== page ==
Author Interviews, Gender Differences, HIV, Sexual Health / 09.11.2017 Interview with: Adrian Juarez, PhD, RN Assistant Professor The State University of New York School of Nursing Department of Family, Community and Health Systems Sciences Buffalo, New York 14214 What is the background for this study? Response: HIV testing is considered the initial component of HIV eradication strategies such as “seek, test, treat, and retain.” This study examines the characteristics of an urban, transgender population in western New York when volunteering for an HIV test. The use of an intersectional lens was observed in order to determine the level of influence of sexual partnership types, previous HIV and STD testing, substance use, housing status referral source and racial/gender identification on HIV testing. (more…)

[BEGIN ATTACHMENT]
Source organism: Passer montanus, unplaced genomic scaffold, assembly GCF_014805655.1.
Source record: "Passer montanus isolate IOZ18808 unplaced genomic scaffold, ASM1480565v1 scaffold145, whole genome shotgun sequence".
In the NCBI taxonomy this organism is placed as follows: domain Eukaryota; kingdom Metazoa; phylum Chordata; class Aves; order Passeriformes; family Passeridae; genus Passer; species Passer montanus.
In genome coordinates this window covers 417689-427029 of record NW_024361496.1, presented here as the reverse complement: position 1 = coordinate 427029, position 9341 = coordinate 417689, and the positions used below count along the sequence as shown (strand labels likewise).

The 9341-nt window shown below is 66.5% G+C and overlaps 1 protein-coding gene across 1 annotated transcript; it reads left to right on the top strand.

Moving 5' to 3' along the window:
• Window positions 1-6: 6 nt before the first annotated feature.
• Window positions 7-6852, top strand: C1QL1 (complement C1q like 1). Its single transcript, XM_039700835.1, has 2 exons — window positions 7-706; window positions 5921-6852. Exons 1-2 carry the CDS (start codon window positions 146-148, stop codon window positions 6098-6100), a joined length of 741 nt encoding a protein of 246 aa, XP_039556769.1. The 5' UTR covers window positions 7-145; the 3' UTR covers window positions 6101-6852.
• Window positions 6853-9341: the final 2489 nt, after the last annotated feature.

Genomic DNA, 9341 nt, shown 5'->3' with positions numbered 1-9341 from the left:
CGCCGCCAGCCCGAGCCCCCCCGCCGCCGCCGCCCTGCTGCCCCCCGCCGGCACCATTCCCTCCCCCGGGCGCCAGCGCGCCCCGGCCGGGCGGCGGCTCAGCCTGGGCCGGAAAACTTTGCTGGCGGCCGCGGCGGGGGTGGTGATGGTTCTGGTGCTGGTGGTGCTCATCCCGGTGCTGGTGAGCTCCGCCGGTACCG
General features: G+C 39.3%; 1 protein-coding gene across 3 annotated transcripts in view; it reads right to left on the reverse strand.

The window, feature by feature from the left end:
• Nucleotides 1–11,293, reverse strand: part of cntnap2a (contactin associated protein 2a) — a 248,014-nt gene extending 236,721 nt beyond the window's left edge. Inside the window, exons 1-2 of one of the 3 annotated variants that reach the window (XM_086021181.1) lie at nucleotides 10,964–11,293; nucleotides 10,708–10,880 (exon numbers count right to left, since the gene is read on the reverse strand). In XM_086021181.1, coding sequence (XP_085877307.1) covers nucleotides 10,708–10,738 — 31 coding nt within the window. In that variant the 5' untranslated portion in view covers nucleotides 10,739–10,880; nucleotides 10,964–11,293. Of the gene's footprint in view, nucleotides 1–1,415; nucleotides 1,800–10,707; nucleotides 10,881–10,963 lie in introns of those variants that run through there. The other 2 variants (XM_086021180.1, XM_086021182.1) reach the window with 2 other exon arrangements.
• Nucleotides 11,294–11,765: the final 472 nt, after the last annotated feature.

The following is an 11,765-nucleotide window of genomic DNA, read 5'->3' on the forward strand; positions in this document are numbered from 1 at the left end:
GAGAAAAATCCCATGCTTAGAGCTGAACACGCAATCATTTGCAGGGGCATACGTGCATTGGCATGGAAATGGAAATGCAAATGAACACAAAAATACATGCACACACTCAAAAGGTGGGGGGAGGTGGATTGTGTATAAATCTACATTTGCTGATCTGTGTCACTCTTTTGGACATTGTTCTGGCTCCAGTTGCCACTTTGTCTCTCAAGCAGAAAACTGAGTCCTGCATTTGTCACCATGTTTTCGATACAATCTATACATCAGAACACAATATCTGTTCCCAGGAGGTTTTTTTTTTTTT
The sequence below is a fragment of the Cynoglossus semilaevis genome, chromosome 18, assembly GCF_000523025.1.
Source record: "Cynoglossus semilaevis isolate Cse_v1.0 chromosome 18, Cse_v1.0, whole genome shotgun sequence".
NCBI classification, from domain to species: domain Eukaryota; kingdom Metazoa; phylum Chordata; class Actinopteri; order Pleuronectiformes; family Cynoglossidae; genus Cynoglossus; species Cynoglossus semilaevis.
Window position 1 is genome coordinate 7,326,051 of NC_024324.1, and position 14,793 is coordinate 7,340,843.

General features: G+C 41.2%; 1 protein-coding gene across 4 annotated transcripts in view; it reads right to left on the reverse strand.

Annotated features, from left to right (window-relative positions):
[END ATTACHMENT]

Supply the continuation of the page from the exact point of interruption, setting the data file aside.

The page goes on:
Accidents & Violence, Author Interviews, Sexual Health / 25.08.2017 Interview with: Anthony J. Rosellini, Ph.D. Research Assistant Professor Center for Anxiety and Related Disorders Department of Psychological & Brain Sciences Boston University Boston, MA 02215 What is the background for this study? What are the main findings? Response: Sexual assault among service members is a significant concern of the Department of Defense (DoD) and U.S. Army. Although the annual rate of sexual assault among soldiers is believed to be decreasing, there have also been increases in the number of victims coming forward to report their experiences. The DoD and Army have responded by creating a framework of universal prevention in which all soldiers are required to participate in relatively brief programs aimed at decreasing rates of sexual assault. More intensive preventive interventions could be required, but would only be cost-effective if targeted at a subset of soldiers who are most likely to perpetrate sexual assault. The goal of this study was to use DoD and U.S. Army administrative records that are available for all soldiers to develop prediction models for sexual assault perpetration. We used the records from all 821,807 male soldiers who served between 2004 and 2009 to develop separate models to predict assaults directed against within-family and non-family adults and minors. (more…)